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There are British businesses built on slavery. This is how we make amends | Catherine Hall | Opinion



The news that major British institutions, from the Bank of England, a number of universities and Oriel College Oxford, to companies such as Lloyds of London and the brewery Greene King, have acknowledged their links to the slave trade, slavery and empire is most welcome. They have announced that they will interrogate the place of portraits and statues, provide money to redress inequalities, and be more inclusive in their practices.

It has been a long time coming. The scale of the George Floyd demonstrations, and the toppling of Edward Colston’s statue, alongside public recognition of the disproportionate number of the deaths of south Asian and black people due to Covid-19, have compelled responses from institutions and companies that have had the information available as to their shameful histories for years, but have chosen to ignore it.

The Legacies of British Slave-ownership (LBS) database was made public by University College London in 2013, and we have been adding material to it ever since. The database invites the nation to actively engage in reparative history, by which we mean exploring and understanding wrongs of the past in order to address the ways in which injustices may be acknowledged and put right.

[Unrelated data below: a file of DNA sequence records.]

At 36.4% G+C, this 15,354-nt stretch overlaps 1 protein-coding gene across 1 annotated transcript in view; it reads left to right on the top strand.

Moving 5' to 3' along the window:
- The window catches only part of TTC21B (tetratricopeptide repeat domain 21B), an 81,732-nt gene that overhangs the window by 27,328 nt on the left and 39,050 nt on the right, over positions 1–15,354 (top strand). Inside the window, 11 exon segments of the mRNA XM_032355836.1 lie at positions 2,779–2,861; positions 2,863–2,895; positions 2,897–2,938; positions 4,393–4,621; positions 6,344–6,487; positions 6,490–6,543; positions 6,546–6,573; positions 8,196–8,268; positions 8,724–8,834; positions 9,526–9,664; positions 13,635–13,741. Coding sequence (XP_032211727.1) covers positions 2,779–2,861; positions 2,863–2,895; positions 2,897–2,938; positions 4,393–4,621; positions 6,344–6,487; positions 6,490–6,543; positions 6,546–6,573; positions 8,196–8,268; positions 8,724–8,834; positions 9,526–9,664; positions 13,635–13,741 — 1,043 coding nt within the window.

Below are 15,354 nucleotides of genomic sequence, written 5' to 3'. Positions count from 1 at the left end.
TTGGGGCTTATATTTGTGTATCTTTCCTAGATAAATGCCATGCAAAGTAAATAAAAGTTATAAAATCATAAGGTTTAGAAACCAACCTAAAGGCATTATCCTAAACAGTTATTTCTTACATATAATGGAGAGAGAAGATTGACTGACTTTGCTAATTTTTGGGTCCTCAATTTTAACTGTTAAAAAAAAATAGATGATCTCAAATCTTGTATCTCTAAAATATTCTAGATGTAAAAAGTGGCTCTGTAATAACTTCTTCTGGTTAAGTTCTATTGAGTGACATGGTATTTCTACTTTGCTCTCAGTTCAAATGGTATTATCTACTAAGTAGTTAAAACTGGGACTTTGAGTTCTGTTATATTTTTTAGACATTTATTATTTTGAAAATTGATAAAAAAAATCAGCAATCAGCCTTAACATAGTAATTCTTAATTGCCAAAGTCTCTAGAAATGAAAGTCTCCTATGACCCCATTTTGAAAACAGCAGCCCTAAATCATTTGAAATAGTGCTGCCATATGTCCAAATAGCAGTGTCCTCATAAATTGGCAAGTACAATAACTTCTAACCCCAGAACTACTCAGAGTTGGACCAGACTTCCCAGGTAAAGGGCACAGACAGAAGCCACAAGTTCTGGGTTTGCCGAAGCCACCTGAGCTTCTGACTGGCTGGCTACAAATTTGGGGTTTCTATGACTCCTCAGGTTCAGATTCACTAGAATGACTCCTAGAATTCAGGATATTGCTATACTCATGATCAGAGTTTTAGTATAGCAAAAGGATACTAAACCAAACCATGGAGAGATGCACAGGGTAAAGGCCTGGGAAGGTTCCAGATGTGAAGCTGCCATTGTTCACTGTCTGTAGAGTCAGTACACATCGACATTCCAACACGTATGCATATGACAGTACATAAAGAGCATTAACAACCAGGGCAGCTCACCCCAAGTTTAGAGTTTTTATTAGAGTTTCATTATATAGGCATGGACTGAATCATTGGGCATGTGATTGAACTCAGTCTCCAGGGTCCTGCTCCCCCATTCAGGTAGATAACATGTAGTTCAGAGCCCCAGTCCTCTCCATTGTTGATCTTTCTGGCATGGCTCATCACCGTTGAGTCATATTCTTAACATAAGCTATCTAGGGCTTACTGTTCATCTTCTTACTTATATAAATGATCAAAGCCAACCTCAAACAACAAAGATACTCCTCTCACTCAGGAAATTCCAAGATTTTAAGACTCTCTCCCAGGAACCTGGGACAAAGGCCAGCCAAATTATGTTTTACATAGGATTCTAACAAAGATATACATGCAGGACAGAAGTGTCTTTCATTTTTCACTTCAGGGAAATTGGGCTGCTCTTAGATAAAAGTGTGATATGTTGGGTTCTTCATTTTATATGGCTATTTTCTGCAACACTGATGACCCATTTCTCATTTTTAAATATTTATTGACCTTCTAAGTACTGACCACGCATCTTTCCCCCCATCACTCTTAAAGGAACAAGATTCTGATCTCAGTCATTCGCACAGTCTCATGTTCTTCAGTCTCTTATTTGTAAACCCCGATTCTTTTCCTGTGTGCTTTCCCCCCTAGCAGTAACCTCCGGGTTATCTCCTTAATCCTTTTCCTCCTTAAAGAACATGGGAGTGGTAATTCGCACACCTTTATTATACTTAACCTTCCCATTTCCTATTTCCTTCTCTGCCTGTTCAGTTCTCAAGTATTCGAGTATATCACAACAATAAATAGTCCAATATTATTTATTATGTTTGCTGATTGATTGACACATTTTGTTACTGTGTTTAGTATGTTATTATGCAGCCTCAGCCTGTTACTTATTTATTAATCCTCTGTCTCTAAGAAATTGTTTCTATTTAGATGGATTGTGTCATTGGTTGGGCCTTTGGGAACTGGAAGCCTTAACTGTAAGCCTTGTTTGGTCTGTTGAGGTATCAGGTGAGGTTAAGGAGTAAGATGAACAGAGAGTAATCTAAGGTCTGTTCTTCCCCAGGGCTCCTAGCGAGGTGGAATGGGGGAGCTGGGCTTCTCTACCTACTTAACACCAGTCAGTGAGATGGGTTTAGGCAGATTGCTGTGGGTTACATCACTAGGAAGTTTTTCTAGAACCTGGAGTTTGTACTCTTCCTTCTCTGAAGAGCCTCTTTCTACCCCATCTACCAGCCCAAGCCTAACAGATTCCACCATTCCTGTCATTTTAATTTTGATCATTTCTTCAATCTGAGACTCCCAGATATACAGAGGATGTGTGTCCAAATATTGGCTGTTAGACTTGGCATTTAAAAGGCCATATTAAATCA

The initial research concerned the £20m paid in compensation to slave owners when their human property – enslaved men and women across the British Caribbean, Mauritius and the Cape – were emancipated in 1834. Slave owners were paid a proportion of what was deemed to be the market value of these 670,000-plus persons. People who had been bought and sold were now for the last time priced as commodities, and the money went to the owners. They invested their spoils on a whole range of economic, political and cultural activities – from building railways and developing merchant banks to buying artworks, some of which now grace our national collections (helping to refurbish country houses preserved by the National Trust and English Heritage). They also invested their capital, both human and mobile, in the development of the new colonies of white settlement in Australia, New Zealand and Canada. Emancipated men and women, meanwhile, struggled with their varied degrees of freedom.

Our subsequent research has focused on the Britons who owned property in land and people in the Caribbean from the mid-18th century to 1833 – opening up the long histories of white families who lived off the exploitation of enslaved people over generations. Our aim has been to provide unequivocal evidence of the ways in which white Britons have benefited from the slavery business, and how practices of racial injustice are historically embedded in British society and culture – how the past lives on in the present.